With more and more companies pushing more cost to the employee or even dropping benefits, you might have to start recognizing the value of having a good coverage plan as part of your total compensation.

HRA Feedback Request

In one of my LinkedIn groups, a company (HealthSphere) is asking for feedback on their Predictive Health Analysis tool which is an HRA (Health Risk Assessment).  I figure from the website that they are open to general consumer feedback.  The LinkedIn group will likely just get them people in the industry which have a certain bias. My observations:

  1. First section is a questionaire on lots of personal traits – body type, dreams, physical characteristics.  It was a fairly easy to use system, but I didn’t understand a lot of the answers and was skeptical of why I was giving them all this information.  It made me go back to ready the disclosure statement beofre continuing.
  2. From those questions, it gives you a report.  The report talks about:
  • Primary physical systems
  • Primary emotional systems
  • Potential Risks / Weaknesses
  • Dietary recommendations
  • Dietary supplements
  • Herbal supplements
  • Homeopathic remedies

It was interesting, but way too much information.  And, it seemed hard for me to believe that my answers would lead to this much information.  I also become skeptical when I see things like supplements and remedies which make me think that this is a funded site just to drive product sales (which it may or may not be).  Anyways, interested in your thoughts…

11.5% of Budget on Junk Food

Given that Minneapolis is both a health city and has a large amount of healthcare companies, I found it very interesting that they spend almost 11.5% of their income on junk food according to Catalina Marketing.

Survived The Chicago Marathon

I guess it wasn’t quite as hot as last year (only 84 degrees!), but it felt hotter than any long run I have ever done.  I guess only 33,000 of the 46,000 people that registered even showed up to run in the heat and only 31,000 finished.  I can only imagine how frustrating that is to start and not finish.  I saw lots of people sitting in aid tents and fortunately they had lots of water and gatorade all over the course including lots of people using their hoses to spray down the runners.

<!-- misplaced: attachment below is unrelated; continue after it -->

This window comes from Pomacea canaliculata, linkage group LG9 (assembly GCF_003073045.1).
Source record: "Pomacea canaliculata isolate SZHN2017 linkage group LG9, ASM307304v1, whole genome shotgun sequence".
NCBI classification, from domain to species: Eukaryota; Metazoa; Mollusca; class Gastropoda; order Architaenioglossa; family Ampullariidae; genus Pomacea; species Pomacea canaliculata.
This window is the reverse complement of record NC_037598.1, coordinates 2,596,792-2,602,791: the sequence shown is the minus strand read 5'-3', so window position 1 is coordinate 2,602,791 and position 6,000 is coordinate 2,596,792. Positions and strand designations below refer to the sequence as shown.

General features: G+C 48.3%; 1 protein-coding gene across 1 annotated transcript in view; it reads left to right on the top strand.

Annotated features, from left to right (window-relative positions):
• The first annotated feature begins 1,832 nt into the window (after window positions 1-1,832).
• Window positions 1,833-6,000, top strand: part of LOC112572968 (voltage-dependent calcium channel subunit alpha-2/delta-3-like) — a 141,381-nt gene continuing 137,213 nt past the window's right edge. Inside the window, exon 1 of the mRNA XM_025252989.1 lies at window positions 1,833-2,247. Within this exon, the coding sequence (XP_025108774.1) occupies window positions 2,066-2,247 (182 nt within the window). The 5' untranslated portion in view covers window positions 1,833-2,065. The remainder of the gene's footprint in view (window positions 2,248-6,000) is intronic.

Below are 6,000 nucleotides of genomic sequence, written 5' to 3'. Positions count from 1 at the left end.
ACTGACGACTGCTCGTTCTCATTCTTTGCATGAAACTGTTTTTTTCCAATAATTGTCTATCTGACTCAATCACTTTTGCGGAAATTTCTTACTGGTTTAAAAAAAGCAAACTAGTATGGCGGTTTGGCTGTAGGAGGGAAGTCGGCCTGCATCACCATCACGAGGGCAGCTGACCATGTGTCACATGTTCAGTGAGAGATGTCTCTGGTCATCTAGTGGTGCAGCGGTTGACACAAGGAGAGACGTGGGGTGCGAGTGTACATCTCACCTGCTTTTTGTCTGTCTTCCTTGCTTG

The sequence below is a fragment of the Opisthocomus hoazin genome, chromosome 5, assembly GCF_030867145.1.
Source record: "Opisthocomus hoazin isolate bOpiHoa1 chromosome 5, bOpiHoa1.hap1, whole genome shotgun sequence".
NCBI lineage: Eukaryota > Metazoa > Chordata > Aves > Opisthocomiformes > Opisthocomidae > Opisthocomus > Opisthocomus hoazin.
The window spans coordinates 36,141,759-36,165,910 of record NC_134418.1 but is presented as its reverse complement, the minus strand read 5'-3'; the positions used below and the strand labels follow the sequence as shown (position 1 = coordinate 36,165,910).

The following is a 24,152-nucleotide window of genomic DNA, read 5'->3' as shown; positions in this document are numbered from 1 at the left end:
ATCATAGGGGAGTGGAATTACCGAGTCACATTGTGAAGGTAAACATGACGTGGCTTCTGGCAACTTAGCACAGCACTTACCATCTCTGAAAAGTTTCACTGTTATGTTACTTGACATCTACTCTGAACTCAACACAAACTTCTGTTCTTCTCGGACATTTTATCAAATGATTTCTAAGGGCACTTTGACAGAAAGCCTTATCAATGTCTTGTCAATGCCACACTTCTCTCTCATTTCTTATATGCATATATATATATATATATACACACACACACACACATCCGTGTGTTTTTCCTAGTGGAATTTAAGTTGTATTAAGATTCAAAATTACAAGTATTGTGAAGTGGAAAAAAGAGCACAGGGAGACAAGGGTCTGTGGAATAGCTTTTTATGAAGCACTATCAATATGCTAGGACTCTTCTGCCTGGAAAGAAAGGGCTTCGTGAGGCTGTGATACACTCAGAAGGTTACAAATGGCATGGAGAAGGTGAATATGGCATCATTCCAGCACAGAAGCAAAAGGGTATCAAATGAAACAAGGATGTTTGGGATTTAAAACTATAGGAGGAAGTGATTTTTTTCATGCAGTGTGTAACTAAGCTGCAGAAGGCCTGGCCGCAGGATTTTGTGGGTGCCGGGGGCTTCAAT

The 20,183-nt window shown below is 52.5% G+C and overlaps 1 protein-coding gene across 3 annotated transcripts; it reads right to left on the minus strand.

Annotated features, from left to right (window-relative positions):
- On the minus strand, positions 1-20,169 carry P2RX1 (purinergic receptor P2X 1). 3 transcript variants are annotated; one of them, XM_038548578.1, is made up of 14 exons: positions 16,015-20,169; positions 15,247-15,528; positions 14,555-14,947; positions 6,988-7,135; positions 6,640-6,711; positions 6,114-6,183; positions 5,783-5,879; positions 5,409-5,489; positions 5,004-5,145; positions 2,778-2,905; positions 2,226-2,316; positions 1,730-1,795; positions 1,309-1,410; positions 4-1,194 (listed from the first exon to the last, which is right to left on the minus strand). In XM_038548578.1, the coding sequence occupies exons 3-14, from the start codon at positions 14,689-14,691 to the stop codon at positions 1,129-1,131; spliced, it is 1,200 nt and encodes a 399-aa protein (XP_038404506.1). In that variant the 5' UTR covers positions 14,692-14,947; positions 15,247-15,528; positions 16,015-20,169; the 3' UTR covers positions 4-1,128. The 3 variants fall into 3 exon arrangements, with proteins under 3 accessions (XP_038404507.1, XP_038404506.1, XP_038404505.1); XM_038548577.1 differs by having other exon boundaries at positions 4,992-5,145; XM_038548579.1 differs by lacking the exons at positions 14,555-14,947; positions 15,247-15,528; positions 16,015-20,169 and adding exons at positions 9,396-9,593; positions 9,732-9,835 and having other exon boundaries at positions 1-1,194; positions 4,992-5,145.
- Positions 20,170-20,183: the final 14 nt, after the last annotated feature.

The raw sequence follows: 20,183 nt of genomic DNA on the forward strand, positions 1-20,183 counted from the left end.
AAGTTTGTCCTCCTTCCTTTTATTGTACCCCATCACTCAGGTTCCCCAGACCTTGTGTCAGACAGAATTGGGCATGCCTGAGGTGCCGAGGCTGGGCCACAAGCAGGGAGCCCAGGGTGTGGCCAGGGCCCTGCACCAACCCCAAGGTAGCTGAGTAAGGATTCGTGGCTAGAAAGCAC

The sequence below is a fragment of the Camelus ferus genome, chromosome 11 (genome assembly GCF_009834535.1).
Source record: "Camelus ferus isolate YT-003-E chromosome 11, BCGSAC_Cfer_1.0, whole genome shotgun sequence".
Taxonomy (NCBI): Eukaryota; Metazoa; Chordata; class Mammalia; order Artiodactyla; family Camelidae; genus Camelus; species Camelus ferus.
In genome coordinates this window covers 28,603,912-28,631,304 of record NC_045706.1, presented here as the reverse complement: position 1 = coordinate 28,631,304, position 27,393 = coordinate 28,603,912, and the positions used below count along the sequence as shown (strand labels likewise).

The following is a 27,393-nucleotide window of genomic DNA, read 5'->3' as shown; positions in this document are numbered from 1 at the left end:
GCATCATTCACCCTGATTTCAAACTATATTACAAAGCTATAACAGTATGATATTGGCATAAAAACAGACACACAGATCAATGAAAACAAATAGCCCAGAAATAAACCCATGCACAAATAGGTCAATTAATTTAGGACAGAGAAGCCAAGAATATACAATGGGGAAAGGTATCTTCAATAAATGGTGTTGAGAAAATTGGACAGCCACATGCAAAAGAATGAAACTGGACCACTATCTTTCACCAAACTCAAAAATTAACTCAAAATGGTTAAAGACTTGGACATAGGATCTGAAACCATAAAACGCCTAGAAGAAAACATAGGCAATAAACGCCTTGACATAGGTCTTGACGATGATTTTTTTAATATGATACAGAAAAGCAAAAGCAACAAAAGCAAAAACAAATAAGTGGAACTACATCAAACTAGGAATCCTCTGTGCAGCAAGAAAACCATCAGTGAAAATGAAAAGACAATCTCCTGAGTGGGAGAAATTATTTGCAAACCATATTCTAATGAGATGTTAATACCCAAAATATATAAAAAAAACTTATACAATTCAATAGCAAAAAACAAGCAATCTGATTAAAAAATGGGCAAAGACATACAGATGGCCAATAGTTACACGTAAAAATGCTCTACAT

Not my best run (4:46), but I was glad to finish and not be sick.  I appreciate all the crowds that showed up and all the volunteers – Thanks.  Now, back to work.

Proof Communication Matters

The reason we communicate with patients and members in healthcare is that we want to drive them to action or inform them of information.  Whichever party you like, I think the TV commercials and the debate make this point very clear.

  • You either like scare tactics or not.  Some portion of the population will respond to those.  (I personally see this as desparate and don’t care…especially when some of them are such a stretch.)
    • Should you point out to people that they should stay adherent or risk serious side effects or hospitalization?
  • People want clear messaging.  I thought Obama was the one being too high level early on.  In the debate, John McCain was the one that didn’t seem to answer the question.  At least Palin said she was going to talk about another topic not give a glossy answer in the VP debate.
    • We got this feedback from MDs at Express Scripts that said just to tell them what we needed and stop with lots of general messaging.

Think about how you motivate your kids or your employees.  It’s all the same.  This is what you want from your health provider or your insurer.

(I must admit to being frustrated with the politicians as I am sure anyone who works in communications is.  To have Palin (the relative newcomer) being the best presenter (not so great in interviews) is surprising.)

60% Think We Are Headed To A Depression

You wonder how bad it is economically or where we are headed…look no further than the CNN poll out this morning showing that 60% of Americans think it is likely that we will go into a depression.  Not a recession, but a depression like many of us read about in the history book or saw in the movies.

Do people really know what the depression meant – 25% unemployment (for example).  So, if that’s the perception out there, imagine the impact on health behavior.  People will continue to look for savings opportunities – skipping pills, splitting pills, moving to generics, trying over-the-counter medications, moving to mail order.  They will likely be less likely to act preventatively – e.g., getting a flu shot.  They may be more willing to ride out bad symptoms at home rather than rush to the clinic.

This makes me think about an article I saw the other day that said that people don’t have any solutions to manage trend.  I think that’s BS.  The fact is people are afraid of the solutions to manage trend.  They don’t want to tell employees what to do or limit their choice.  In a tight labor market, companies want to keep the employees happy.  So, as the labor market opens up (i.e., higher unemployment) and healthcare costs go up, will companies finally embrace some of these tools.

For example, on the pharmacy side, we used to see a spike in call center volume of 1,000%+ on some of the aggressive programs – mandatory mail, step therapy, limited formulary, limited retail network.  That scared a lot of clients.  Maybe that attitude will change.  Granted pharmacy is 10% of medical spend so the bigger problem is on that side, but maybe companies will finally be willing to link out-of-pocket costs to controllable medical activities – weight, exercise, blood sugar, cholesterol, preventative testing.